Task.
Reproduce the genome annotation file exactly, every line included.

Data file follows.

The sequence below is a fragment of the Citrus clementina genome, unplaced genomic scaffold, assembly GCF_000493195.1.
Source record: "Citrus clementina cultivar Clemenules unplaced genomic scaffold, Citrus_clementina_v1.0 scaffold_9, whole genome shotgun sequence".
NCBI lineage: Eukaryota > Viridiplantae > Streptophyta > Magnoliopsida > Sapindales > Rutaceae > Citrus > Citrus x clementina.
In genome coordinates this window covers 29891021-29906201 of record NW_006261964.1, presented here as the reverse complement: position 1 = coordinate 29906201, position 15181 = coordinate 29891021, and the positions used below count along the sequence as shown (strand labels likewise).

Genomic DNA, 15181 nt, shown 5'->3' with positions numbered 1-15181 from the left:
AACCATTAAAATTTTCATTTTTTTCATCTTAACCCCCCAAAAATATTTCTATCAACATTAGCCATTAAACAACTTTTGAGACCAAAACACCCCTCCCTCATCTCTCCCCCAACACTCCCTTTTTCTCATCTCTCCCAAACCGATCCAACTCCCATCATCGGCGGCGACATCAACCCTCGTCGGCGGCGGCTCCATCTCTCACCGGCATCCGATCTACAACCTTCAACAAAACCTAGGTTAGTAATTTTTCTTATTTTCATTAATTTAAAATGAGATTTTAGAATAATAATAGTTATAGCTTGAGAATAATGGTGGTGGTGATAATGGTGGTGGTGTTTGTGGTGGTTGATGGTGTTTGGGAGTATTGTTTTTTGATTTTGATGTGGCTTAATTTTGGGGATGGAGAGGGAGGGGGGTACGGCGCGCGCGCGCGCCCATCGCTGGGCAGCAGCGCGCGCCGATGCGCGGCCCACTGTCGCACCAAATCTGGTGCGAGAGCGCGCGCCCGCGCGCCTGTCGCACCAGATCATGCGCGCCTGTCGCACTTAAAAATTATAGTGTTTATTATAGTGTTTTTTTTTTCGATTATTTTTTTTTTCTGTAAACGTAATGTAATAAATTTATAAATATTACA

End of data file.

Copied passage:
The sequence below is a fragment of the Citrus clementina genome, unplaced genomic scaffold, assembly GCF_000493195.1.
Source record: "Citrus clementina cultivar Clemenules unplaced genomic scaffold, Citrus_clementina_v1.0 scaffold_9, whole genome shotgun sequence".
NCBI lineage: Eukaryota > Viridiplantae > Streptophyta > Magnoliopsida > Sapindales > Rutaceae > Citrus > Citrus x clementina.
In genome coordinates this window covers 29891021-29906201 of record NW_006261964.1, presented here as the reverse complement: position 1 = coordinate 29906201, position 15181 = coordinate 29891021, and the positions used below count along the sequence as shown (strand labels likewise).

Genomic DNA, 15181 nt, shown 5'->3' with positions numbered 1-15181 from the left:
AACCATTAAAATTTTCATTTTTTTCATCTTAACCCCCCAAAAATATTTCTATCAACATTAGCCATTAAACAACTTTTGAGACCAAAACACCCCTCCCTCATCTCTCCCCCAACACTCCCTTTTTCTCATCTCTCCCAAACCGATCCAACTCCCATCATCGGCGGCGACATCAACCCTCGTCGGCGGCGGCTCCATCTCTCACCGGCATCCGATCTACAACCTTCAACAAAACCTAGGTTAGTAATTTTTCTTATTTTCATTAATTTAAAATGAGATTTTAGAATAATAATAGTTATAGCTTGAGAATAATGGTGGTGGTGATAATGGTGGTGGTGTTTGTGGTGGTTGATGGTGTTTGGGAGTATTGTTTTTTGATTTTGATGTGGCTTAATTTTGGGGATGGAGAGGGAGGGGGGTACGGCGCGCGCGCGCGCCCATCGCTGGGCAGCAGCGCGCGCCGATGCGCGGCCCACTGTCGCACCAAATCTGGTGCGAGAGCGCGCGCCCGCGCGCCTGTCGCACCAGATCATGCGCGCCTGTCGCACTTAAAAATTATAGTGTTTATTATAGTGTTTTTTTTTTCGATTATTTTTTTTTTCTGTAAACGTAATGTAATAAATTTATAAATATTACA